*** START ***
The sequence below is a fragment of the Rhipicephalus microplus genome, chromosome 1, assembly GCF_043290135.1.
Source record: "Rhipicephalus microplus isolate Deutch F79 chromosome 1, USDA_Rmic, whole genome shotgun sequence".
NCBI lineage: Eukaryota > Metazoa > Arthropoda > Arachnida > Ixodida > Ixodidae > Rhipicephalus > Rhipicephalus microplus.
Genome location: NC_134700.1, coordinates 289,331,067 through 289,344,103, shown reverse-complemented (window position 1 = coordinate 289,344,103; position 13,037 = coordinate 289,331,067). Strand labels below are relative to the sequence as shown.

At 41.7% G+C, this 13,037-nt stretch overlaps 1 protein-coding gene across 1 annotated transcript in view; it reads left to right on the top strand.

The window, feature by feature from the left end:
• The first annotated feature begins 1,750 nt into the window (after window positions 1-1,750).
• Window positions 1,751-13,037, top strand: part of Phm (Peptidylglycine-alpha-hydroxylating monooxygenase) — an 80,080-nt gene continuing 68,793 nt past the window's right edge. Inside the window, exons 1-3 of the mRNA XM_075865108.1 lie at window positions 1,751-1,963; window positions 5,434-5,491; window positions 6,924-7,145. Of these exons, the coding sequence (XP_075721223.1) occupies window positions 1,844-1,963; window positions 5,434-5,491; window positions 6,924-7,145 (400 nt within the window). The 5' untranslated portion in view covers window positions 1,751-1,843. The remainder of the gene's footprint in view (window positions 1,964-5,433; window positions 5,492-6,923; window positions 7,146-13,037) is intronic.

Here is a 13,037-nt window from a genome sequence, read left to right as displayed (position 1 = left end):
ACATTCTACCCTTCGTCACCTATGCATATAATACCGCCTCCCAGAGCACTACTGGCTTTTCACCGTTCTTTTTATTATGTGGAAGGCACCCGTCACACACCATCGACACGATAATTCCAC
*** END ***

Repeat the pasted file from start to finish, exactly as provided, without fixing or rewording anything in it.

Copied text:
The sequence below is a fragment of the Rhipicephalus microplus genome, chromosome 1, assembly GCF_043290135.1.
Source record: "Rhipicephalus microplus isolate Deutch F79 chromosome 1, USDA_Rmic, whole genome shotgun sequence".
NCBI lineage: Eukaryota > Metazoa > Arthropoda > Arachnida > Ixodida > Ixodidae > Rhipicephalus > Rhipicephalus microplus.
Genome location: NC_134700.1, coordinates 289,331,067 through 289,344,103, shown reverse-complemented (window position 1 = coordinate 289,344,103; position 13,037 = coordinate 289,331,067). Strand labels below are relative to the sequence as shown.

At 41.7% G+C, this 13,037-nt stretch overlaps 1 protein-coding gene across 1 annotated transcript in view; it reads left to right on the top strand.

The window, feature by feature from the left end:
• The first annotated feature begins 1,750 nt into the window (after window positions 1-1,750).
• Window positions 1,751-13,037, top strand: part of Phm (Peptidylglycine-alpha-hydroxylating monooxygenase) — an 80,080-nt gene continuing 68,793 nt past the window's right edge. Inside the window, exons 1-3 of the mRNA XM_075865108.1 lie at window positions 1,751-1,963; window positions 5,434-5,491; window positions 6,924-7,145. Of these exons, the coding sequence (XP_075721223.1) occupies window positions 1,844-1,963; window positions 5,434-5,491; window positions 6,924-7,145 (400 nt within the window). The 5' untranslated portion in view covers window positions 1,751-1,843. The remainder of the gene's footprint in view (window positions 1,964-5,433; window positions 5,492-6,923; window positions 7,146-13,037) is intronic.

Here is a 13,037-nt window from a genome sequence, read left to right as displayed (position 1 = left end):
ACATTCTACCCTTCGTCACCTATGCATATAATACCGCCTCCCAGAGCACTACTGGCTTTTCACCGTTCTTTTTATTATGTGGAAGGCACCCGTCACACACCATCGACACGATAATTCCAC